Revolving Curves in Maya

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There are literally dozens of modeling techniques in Maya, but one of the first processes beginners are typically shown is how to create geometry by revolving a curve around a pivot.

In the long run, it's a technique you probably won't end up using as much as the extrude or insert edge loop tools, but it's perfect introductory material because it allows beginners to see tangible results very quickly.

Revolving a curve is a quick and easy way to model cups, plates, vases, columns — any cylindrical geometry that radiates from a central point. Using curves, a modeler can generate very complicated radial shapes in very little time.

In the rest of this tutorial, we'll go through the process of modeling a simple champagne flute by revolving a curve.

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Anatomy of a Curve

Maya curve

Before we get into modeling, here are a few quick points about curves in Maya.

Control Vertices

Curves are made up of points called control vertices (CVs). After a curve is drawn, its shape can be modified by selecting a CV and moving it along the x, y, or z-axis. In the image above, the CVs show up as small purple squares. The third control vertex from the bottom of the left curve is currently selected for translation.

EP vs. CV Curves

When you go to draw a curve, you'll notice you have a choice between either the EP or CV curve tools. The best thing to keep in mind about EP and CV curves is that the end result is exactly the same. The only difference between the two is that with the EP tool, control vertices lie directly on the curve itself, while the control points on a CV curve always fall on the convex side of the line. Use whichever feels more comfortable.

Curve Degree

You can see we've gone ahead and drawn out two curves and placed them side by side. The two curves are virtually identical, except for the fact that one is smooth and the other is linear. In the curves option box, set the degree to 1 (linear) for angular shapes, and 3 (cubic) for smooth ones.


It's worth noting that NURBS curves in Maya do have a specific directionality. Notice the two red circles drawn on the image above. The curve on the left has it's origin at the bottom, meaning that it flows from bottom to top. The curve on the right is reversed and flows top to bottom. Although curve direction doesn't matter when using the revolve function, there are other operations (like extrusion) which take directionality into account.

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Drawing the Profile Curve

Profile Curve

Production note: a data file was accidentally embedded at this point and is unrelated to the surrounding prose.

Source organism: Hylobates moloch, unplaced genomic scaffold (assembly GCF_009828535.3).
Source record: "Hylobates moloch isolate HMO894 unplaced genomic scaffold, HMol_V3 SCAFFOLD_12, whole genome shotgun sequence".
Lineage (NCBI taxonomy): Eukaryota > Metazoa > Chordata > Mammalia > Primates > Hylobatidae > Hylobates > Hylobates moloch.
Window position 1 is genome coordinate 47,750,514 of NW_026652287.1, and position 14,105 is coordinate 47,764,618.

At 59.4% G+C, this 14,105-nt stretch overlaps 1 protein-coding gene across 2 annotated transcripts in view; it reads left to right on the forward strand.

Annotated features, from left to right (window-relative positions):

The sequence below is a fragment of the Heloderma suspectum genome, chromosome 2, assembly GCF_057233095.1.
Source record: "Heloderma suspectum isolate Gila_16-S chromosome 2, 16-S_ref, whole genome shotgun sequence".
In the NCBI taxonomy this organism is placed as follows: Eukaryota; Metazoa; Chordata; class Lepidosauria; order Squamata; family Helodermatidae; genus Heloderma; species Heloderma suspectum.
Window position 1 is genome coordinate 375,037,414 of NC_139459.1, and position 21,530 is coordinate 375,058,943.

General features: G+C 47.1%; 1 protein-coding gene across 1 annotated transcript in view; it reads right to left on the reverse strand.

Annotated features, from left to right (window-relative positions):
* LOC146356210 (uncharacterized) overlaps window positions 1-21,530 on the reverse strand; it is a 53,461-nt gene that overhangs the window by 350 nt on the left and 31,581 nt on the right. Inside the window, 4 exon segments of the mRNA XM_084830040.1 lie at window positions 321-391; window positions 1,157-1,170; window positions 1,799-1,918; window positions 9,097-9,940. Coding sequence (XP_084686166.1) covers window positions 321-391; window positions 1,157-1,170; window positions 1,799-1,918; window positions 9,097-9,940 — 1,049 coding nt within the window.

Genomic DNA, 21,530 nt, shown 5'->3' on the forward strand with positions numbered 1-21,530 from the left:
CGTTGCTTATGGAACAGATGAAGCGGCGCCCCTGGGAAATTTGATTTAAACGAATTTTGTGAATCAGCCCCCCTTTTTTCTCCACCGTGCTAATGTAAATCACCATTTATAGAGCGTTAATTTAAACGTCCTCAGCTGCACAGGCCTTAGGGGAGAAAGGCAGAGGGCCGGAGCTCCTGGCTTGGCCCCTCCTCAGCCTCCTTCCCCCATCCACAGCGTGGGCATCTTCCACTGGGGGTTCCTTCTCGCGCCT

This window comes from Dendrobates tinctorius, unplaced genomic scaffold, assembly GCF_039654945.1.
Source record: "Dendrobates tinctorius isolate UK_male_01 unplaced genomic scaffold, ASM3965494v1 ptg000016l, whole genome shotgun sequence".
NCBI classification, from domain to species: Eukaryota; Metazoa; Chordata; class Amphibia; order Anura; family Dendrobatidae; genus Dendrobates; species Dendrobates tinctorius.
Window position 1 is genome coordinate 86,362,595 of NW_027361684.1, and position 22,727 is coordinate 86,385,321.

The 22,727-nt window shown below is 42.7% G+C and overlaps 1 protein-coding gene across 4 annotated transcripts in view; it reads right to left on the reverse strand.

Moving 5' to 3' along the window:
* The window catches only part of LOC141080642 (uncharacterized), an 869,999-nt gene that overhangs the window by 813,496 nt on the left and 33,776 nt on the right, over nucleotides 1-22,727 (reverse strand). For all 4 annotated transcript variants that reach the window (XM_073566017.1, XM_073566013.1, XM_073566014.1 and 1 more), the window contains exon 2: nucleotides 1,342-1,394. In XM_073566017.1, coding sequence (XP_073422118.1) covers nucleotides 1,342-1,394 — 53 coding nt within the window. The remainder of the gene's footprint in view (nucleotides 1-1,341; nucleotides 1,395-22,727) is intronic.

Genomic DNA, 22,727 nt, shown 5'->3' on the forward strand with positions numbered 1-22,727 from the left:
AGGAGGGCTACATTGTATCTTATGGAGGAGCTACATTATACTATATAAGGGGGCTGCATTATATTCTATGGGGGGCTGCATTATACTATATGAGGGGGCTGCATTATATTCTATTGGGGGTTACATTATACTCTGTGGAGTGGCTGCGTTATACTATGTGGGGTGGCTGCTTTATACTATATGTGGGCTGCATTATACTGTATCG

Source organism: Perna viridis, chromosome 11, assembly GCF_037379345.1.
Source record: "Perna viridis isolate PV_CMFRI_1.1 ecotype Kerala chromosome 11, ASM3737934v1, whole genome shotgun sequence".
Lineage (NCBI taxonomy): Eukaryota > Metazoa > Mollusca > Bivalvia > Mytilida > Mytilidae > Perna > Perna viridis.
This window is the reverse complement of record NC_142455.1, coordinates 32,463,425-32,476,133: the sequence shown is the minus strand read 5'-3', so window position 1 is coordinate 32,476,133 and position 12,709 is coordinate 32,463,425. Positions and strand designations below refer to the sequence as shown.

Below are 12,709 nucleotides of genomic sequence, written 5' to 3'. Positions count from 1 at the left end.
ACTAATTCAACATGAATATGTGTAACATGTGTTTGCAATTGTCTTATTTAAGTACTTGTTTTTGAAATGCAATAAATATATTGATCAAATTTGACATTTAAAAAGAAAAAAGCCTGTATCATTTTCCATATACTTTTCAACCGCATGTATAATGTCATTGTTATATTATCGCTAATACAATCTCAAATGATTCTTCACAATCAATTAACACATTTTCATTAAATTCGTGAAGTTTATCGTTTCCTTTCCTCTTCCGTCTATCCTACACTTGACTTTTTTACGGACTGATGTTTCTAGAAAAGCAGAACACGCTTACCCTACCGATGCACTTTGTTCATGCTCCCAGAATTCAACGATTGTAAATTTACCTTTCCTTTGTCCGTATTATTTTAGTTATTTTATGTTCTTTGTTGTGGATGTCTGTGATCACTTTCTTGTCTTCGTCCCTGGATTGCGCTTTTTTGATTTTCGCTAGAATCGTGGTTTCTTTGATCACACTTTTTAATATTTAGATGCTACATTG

It's easier to create a curve in one of Maya's orthographic cameras, so to switch out of the perspective panel, strike spacebar. This will bring up Maya's four-panel layout.

Move the mouse so that it hovers in either the side or front window and hit the spacebar again to maximize that panel.

To access the CV Curve tool, go to Create -> CV Curve Tool, and your cursor will turn into a cross-hair. To place a control point, click anywhere in the window. CV Curves are smooth by default, but Maya can't interpolate smoothness until you've placed three vertices — the curve will appear linear until you've done so.

When placing CVs, you can snap them to the grid by holding x. This is incredibly useful when modeling game environments.

Creating a Profile Curve

To create the champagne flute, we'll use the CV curve tool to draw out half of the shape. Snap the first point to the origin, and continue drawing the profile from there. Refer to the finished curve in the image above, and remember — you can modify the position of the CVs later on, so don't sweat it if you don't get them right the first time.

Play around with the curve tool until you've got a profile shape you're happy with. When all your control vertices are in place, strike enter to build the curve.

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Revolving the Curve

Revolve options

At this point, the hard work is finished.

To finish the champagne flute, make sure you are in the surfaces module.

With the curve selected, go to surfaces -> revolve and choose the options box to bring up the window shown in the image above.

In this case, default settings will work perfectly fine, but there are one or two options we should probably take a look at:

  • Axis: More often than not you'll be revolving around the default Y-axis, but x and y are available if you ever need them.
  • Output Geometry - NURBS or Polygons: Notice, you can either output a NURBS surface or a polygon object. For now, NURBS can stay selected, but if your model will eventually end up in a game engine, it's a good idea to use polygons.
  • Start & End Sweep: If you don't want your curve to revolve a full 360 degrees, you can change the end sweep value. Rotating a curve by 90 degrees can be useful for creating rounded corners in architectural modeling.

Click revolve to finish the mesh.

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Finished Geometry

There you are. Through the use of Maya's revolve curve tool we've managed to model a nice little champagne flute in no time flat.

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